- Sweden and Finland have applied to join NATO.
- Finland has an 830-mile border with Russia, so Russia's border with NATO would more than double.
- Russia has made repeated threats and said it would have to retaliate if they join.
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Sweden and Finland applied on Wednesday to join the NATO military alliance, likely frustrating a long-term aim of President Vladimir Putin to roll NATO borders back.
If accepted, their presence would instantly more than double the border between NATO countries and Russia, from around 1,207 kilometres to around 2,574.
At present, NATO has land borders with Russia spanning 1,213 kilometres across northern Norway, eastern Latvia and Estonia, and the borders with Poland and Lithuania around Russia's Kaliningrad region.
Finland joining would add 1,335 kilometres of continuous border along northwestern Russia, taking the total to 2,549 kilometres. Sweden has no land border with Russia, but is a major presence along the coast of the Baltic Sea.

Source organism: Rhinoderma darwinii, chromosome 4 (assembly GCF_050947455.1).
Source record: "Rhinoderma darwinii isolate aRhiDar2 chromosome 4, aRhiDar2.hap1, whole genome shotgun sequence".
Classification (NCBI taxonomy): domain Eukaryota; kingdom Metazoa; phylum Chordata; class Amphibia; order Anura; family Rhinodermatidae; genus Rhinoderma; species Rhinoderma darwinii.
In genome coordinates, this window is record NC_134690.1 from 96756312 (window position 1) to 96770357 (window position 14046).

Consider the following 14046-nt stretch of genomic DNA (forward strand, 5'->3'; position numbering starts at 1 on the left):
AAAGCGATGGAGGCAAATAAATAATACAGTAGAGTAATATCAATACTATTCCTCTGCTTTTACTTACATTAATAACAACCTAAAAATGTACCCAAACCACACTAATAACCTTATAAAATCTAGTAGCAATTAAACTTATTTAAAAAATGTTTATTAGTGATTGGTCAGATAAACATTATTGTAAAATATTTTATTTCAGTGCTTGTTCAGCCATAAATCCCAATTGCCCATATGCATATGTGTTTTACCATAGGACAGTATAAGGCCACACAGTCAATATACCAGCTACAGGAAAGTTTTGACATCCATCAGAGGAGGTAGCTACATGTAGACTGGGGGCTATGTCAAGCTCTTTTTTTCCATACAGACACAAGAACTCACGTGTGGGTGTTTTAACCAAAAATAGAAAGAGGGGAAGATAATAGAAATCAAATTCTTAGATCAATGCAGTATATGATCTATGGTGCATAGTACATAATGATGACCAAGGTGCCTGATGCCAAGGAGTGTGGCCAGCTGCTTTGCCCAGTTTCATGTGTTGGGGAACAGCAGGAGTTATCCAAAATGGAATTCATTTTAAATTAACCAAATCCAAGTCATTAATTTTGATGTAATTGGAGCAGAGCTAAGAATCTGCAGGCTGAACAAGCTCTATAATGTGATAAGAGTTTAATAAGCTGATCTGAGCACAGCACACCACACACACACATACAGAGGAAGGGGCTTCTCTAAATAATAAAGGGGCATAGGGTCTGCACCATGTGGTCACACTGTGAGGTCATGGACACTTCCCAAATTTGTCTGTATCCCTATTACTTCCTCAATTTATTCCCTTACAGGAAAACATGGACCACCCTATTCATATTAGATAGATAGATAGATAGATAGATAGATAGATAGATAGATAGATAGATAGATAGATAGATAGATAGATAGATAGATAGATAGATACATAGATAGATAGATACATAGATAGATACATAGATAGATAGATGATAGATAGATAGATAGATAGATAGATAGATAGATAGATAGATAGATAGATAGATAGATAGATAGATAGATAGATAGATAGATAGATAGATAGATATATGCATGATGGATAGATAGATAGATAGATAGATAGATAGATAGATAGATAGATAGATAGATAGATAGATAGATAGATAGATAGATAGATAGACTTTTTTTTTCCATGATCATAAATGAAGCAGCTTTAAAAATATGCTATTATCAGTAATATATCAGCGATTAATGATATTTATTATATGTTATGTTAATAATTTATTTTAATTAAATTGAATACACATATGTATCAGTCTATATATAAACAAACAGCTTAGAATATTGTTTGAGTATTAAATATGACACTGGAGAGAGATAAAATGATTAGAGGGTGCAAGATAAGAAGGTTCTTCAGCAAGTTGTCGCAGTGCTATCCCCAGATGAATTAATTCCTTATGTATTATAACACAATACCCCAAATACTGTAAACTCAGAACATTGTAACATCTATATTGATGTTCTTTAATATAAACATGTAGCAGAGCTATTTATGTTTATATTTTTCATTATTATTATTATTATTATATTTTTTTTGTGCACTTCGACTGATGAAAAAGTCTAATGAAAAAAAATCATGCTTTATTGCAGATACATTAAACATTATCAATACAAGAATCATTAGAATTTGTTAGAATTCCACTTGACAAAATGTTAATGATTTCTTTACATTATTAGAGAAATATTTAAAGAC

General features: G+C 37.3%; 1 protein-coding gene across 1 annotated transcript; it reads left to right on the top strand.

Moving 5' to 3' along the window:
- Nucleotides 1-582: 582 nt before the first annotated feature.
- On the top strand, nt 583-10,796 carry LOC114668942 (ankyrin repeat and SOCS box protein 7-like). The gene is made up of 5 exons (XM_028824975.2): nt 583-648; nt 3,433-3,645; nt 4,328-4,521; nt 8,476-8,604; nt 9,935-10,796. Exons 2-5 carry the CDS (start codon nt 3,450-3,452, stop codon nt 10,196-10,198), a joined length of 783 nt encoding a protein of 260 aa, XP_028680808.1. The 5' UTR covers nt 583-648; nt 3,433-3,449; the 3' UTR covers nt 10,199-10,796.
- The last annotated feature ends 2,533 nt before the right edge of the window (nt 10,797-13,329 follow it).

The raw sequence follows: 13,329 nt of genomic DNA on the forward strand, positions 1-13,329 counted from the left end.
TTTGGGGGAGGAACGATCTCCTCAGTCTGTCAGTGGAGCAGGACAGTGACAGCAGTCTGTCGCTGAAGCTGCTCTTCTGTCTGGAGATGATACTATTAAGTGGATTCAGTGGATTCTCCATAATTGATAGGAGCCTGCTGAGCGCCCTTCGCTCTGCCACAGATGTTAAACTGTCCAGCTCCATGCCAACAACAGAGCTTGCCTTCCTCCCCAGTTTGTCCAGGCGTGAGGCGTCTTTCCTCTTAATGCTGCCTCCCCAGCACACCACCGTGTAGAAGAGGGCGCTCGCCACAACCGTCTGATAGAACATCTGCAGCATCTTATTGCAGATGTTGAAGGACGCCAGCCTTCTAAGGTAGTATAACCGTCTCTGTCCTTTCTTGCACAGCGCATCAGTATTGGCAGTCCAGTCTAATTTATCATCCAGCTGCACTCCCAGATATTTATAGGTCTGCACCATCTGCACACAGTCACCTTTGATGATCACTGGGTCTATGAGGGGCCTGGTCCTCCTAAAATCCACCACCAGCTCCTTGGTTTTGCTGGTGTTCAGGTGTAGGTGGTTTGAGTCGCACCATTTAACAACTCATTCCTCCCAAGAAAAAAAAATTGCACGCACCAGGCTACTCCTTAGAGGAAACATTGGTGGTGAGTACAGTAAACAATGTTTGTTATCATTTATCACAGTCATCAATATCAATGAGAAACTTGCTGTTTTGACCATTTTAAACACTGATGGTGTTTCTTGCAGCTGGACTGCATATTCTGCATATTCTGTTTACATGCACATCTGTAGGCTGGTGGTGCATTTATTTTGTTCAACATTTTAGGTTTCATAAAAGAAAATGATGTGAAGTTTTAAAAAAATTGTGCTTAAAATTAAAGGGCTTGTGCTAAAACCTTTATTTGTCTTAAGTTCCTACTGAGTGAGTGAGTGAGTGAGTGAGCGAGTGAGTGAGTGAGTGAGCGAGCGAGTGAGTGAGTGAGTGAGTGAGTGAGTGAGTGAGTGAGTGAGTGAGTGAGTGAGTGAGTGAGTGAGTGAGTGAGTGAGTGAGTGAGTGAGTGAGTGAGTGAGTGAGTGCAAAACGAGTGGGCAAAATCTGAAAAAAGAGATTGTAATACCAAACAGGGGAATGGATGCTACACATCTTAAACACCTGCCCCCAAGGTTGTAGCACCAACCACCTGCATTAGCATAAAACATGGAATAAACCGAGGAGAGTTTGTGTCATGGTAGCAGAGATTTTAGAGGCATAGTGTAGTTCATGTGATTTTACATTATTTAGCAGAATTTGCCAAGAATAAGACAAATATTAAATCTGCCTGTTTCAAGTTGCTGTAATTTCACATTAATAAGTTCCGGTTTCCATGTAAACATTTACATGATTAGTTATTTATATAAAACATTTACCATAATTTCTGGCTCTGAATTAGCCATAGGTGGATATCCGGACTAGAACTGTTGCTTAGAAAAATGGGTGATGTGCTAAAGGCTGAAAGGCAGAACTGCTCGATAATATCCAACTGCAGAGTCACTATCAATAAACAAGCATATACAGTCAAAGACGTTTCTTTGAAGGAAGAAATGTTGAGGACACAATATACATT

The increase in public and political support in Sweden and Finland for joining NATO came after Russia's invasion of Ukraine in February.
Experts have said the development is an own goal for Russia, which partly justified its invasion of Ukraine as a way to stop NATO expanding further.
Russian officials have repeatedly threatened the two countries, saying they would have retaliate against a membership bid. As the application became a reality, Russia moderated its tone.
It could take weeks or months for the two countries to become members.
Turkey has threatened to block their bid, though Finland's president said he thinks that issue will be resolved.